One of the most revealing questions posed in CIO’s regular Questionnaire is “Which business books have been influential in your career?”. The responses from the UK’s top CIOs are eclectic to say the least. Here are our top five:
The Art of War, by Sun Tzu: It is not known whether the author actually existed but this ancient book, believed to date back to 400 BC, suggests that he made his name as a general when, as a test, the king asked him to train a harem of hundreds of concubines. His tips for successful leadership include the ability to exploit others’ vulnerabilities, maintain a healthy suspicion of motives and act quickly — as well as the qualities of serenity, diplomacy, self-knowledge and diligence.
Classic quote: “Seizing the enemy without fighting is the most skilful way.”
The Prince, by Niccolo Machiavelli
: Another ancient book that has been co-opted by today’s powerful and ambitious, The Prince — written in 1513 — is a treatise about achieving and maintaining power. So notorious is the work that the author’s name has become synonymous with ruthlessness and deception — as well as realism.
Classic quote: “It is better to be both feared and loved; however, if one cannot be both it is better to be feared than loved.”
How to Win Friends and Influence People, by Dale Carnegie: Described as the most successful self-help book ever published, this 1930s manual is all about getting the result you want by using what would now be called emotional intelligence. Divided into four sections — handling people; getting people to like you; getting people to agree with you; and being a leader — it uses examples to show how to get others’ to come round to your way of thinking. Even the legendary investor Warren Buffett said the book changed his life.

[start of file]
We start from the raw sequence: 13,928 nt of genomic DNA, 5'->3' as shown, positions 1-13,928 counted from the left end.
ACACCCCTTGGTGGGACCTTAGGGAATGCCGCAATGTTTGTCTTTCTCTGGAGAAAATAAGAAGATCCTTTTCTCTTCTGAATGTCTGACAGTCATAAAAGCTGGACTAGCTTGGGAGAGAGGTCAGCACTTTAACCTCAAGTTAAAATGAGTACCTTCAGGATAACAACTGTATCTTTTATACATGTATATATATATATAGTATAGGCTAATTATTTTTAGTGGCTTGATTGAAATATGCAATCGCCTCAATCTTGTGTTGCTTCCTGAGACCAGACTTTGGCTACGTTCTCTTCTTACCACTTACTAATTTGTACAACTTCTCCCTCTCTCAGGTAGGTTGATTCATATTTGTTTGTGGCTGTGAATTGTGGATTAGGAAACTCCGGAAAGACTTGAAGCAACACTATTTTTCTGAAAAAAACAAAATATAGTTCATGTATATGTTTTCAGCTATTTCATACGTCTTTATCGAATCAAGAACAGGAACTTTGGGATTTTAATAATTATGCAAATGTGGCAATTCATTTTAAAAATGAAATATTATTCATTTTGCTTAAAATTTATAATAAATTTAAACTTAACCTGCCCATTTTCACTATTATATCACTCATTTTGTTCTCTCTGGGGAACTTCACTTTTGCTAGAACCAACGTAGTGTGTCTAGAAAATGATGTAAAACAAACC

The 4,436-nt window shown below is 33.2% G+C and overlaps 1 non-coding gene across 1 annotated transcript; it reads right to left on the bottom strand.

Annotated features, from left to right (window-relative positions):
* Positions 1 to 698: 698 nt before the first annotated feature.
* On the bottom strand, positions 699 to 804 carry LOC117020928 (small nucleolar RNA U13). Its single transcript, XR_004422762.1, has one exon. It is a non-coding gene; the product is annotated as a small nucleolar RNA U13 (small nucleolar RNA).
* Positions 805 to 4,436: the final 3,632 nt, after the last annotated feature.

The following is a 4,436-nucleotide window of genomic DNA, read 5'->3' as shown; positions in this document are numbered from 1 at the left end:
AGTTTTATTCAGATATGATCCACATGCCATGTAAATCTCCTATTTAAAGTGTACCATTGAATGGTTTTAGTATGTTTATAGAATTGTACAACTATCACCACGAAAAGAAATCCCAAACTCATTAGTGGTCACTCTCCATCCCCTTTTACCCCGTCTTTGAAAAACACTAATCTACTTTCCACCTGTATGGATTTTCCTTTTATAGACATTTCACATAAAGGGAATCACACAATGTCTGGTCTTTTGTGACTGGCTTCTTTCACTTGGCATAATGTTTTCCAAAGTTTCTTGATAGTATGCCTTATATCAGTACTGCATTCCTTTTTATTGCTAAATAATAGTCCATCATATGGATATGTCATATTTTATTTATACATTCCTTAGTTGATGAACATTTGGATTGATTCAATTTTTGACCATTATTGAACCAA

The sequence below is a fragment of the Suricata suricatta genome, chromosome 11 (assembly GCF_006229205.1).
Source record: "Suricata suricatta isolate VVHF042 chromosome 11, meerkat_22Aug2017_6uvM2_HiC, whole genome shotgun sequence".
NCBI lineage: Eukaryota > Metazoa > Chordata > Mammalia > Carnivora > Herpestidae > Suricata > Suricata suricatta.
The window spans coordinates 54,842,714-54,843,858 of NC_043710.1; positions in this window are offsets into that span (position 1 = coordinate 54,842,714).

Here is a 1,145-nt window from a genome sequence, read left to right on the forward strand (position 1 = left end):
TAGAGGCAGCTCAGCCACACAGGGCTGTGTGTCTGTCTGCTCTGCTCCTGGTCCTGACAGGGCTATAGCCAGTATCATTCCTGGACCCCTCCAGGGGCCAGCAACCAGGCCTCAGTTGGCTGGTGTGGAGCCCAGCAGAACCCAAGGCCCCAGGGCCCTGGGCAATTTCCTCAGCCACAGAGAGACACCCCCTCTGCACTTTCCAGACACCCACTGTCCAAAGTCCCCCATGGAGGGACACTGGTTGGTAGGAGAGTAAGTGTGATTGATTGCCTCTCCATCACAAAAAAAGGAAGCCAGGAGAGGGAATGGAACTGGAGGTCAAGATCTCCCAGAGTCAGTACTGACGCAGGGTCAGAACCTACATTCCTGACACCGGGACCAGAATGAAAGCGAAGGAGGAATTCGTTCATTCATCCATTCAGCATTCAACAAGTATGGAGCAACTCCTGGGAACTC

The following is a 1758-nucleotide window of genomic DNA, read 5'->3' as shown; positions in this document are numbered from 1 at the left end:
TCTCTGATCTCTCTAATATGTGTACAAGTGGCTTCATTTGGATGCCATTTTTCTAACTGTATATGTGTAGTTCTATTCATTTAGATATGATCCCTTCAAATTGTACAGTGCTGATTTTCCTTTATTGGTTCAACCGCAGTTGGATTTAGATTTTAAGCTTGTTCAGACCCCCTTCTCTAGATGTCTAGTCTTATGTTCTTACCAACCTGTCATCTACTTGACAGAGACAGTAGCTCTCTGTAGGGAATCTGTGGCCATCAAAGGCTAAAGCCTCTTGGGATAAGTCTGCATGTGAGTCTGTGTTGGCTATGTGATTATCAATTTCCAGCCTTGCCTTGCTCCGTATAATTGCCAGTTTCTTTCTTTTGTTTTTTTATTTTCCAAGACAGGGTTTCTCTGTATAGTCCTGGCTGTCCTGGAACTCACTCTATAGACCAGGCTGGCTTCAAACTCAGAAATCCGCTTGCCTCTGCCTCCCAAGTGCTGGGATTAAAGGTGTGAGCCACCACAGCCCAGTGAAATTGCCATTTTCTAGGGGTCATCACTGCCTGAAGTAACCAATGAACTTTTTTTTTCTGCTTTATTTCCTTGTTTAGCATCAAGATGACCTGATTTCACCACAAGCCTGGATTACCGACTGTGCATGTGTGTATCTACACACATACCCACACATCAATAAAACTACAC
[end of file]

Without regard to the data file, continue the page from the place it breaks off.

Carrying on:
Classic quote: “Let the other person do a great deal of the talking.”
It’s Not About the Bike, by Lance Armstrong: Many of this country’s top CIOs have found inspiration in this chronicle of the cyclist’s childhood, early successes, cancer battle and triumphant comeback. Determination is the book’s main theme —sheer hard work led Armstrong to become cycling’s youngest world champion at 21 and the youngest winner of a Tour de France stage and later win the Tour de France in record time after surviving testicular cancer.
Classic quote: “I would rather have the title of cancer survivor than winner of the Tour (de France) because of what it has done for me as a human being, a man, a husband, a son, and a father.”
Organising Genius: The secrets of creative collaboration, by Warren Bennis and Patricia Ward Biederman: Top business brains have taken inspiration from this 1998 book, which argues that although modern societies are obsessed with solitary genius, it is really group efforts that have changed the world. Citing examples from the founders of the Walt Disney Studio to Bill Clinton’s 1992 presidential campaign team, the authors make the case for organising gifted people in ways that allow them both to achieve great things and experience the personal transformation such accomplishment brings.
Classic quote: “Throughout history, groups of people, often without conscious design, have successfully blended individual and collective effort to create something new and wonderful.”